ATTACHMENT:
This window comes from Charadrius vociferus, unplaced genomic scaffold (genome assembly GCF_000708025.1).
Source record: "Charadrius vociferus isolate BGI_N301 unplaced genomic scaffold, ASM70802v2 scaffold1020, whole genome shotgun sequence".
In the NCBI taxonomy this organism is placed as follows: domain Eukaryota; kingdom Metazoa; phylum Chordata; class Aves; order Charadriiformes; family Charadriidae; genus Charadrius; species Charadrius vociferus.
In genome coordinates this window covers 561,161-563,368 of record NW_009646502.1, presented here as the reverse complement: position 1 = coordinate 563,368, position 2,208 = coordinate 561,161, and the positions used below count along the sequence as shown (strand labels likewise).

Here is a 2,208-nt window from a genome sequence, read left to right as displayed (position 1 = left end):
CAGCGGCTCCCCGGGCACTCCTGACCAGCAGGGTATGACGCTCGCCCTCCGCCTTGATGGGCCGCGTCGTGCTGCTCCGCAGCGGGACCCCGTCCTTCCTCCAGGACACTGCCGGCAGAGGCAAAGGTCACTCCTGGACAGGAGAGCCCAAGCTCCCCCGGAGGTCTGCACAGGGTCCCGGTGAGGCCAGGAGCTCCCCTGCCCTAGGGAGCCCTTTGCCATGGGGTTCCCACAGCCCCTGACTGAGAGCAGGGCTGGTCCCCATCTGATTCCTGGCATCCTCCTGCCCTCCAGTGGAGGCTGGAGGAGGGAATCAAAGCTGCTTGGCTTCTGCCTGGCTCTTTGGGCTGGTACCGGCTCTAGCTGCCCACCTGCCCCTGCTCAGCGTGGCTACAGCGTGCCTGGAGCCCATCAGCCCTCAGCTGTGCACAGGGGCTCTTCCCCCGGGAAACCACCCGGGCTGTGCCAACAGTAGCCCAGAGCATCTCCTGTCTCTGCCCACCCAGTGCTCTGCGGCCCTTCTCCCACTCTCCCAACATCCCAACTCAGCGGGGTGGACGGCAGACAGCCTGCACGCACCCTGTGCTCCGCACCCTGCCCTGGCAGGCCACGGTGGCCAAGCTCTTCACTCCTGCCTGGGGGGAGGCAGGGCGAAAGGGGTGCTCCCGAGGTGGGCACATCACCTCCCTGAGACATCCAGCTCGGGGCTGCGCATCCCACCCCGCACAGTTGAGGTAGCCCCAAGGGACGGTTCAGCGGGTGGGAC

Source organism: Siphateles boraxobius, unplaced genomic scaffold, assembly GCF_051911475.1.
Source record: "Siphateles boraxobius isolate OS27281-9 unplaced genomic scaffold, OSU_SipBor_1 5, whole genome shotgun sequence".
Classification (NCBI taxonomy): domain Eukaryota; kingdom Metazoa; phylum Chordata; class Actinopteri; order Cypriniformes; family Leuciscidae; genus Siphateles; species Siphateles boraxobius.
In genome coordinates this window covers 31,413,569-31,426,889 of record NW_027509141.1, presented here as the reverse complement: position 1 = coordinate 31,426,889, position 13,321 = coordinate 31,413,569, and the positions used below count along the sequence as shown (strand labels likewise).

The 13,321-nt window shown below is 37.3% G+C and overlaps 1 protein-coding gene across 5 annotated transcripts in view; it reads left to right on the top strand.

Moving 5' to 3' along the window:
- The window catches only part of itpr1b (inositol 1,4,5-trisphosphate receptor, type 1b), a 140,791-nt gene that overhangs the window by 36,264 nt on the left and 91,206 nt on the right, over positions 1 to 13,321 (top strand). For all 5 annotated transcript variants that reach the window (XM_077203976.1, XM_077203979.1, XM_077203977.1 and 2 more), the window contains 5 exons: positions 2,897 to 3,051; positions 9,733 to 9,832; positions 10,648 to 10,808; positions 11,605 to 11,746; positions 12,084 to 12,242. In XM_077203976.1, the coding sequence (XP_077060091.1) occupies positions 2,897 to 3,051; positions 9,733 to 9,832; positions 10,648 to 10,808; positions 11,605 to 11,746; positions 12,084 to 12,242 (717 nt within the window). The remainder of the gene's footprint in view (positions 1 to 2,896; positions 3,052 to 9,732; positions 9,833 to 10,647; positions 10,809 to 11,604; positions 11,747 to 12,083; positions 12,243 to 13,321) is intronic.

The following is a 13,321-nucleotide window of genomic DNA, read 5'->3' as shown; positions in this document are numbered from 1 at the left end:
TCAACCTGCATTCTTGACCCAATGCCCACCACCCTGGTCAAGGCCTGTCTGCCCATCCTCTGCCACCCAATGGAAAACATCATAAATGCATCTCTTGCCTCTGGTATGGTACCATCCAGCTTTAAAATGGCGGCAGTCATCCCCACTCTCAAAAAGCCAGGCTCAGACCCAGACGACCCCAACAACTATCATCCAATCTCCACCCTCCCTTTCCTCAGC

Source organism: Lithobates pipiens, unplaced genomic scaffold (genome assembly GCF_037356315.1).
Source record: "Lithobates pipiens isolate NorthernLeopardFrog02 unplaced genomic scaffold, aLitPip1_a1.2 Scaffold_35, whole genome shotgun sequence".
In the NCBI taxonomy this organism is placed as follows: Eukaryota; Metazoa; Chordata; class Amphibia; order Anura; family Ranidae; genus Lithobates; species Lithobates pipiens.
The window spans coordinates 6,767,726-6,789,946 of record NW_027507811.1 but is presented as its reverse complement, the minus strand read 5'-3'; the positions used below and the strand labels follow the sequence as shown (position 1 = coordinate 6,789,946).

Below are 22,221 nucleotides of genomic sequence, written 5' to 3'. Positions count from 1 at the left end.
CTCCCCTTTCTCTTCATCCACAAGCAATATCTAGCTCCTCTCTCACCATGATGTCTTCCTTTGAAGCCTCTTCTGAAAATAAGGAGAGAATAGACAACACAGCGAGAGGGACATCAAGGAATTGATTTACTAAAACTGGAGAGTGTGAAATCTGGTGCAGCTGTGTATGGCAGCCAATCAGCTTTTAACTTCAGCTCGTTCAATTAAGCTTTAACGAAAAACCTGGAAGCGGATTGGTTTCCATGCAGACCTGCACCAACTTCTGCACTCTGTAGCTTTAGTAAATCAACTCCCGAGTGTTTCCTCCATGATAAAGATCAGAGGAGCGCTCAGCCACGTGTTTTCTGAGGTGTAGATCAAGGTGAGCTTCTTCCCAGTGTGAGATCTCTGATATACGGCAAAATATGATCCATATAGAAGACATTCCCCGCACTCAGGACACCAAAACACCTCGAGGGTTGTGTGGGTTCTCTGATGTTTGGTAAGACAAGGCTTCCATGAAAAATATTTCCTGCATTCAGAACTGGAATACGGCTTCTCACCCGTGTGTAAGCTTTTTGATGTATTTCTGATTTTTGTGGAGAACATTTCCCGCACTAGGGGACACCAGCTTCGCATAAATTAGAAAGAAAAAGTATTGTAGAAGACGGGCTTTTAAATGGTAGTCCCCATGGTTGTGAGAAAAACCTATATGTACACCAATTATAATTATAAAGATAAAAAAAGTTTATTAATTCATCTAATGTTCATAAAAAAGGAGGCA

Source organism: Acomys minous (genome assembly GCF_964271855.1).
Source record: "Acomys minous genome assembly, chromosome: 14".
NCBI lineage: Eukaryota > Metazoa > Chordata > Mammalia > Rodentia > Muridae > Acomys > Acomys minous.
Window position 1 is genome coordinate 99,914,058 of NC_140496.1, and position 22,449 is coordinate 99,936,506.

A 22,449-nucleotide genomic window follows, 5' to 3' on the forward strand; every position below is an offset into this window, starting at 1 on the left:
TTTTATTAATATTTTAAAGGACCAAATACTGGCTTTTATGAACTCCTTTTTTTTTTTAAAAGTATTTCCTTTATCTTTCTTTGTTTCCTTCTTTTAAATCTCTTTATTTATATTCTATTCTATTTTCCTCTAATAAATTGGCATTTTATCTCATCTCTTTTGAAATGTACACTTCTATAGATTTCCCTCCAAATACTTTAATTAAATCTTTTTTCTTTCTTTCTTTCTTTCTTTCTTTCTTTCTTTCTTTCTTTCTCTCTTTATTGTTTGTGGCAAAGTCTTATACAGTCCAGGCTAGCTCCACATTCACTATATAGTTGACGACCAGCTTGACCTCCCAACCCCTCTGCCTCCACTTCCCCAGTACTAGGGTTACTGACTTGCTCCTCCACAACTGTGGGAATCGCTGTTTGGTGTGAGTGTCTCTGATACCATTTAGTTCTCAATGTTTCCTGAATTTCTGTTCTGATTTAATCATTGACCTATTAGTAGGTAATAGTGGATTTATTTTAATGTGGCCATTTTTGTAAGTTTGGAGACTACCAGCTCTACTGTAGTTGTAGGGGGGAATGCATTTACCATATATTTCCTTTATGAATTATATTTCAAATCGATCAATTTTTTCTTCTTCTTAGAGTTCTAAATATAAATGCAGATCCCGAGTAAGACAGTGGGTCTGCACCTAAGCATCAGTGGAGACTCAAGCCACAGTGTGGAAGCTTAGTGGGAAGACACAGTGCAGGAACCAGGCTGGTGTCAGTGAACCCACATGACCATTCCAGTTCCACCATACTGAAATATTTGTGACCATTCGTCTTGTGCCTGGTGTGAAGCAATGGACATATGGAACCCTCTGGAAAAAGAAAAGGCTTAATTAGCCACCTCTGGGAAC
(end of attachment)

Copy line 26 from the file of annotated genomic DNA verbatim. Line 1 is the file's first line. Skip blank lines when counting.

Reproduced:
A 22,449-nucleotide genomic window follows, 5' to 3' on the forward strand; every position below is an offset into this window, starting at 1 on the left: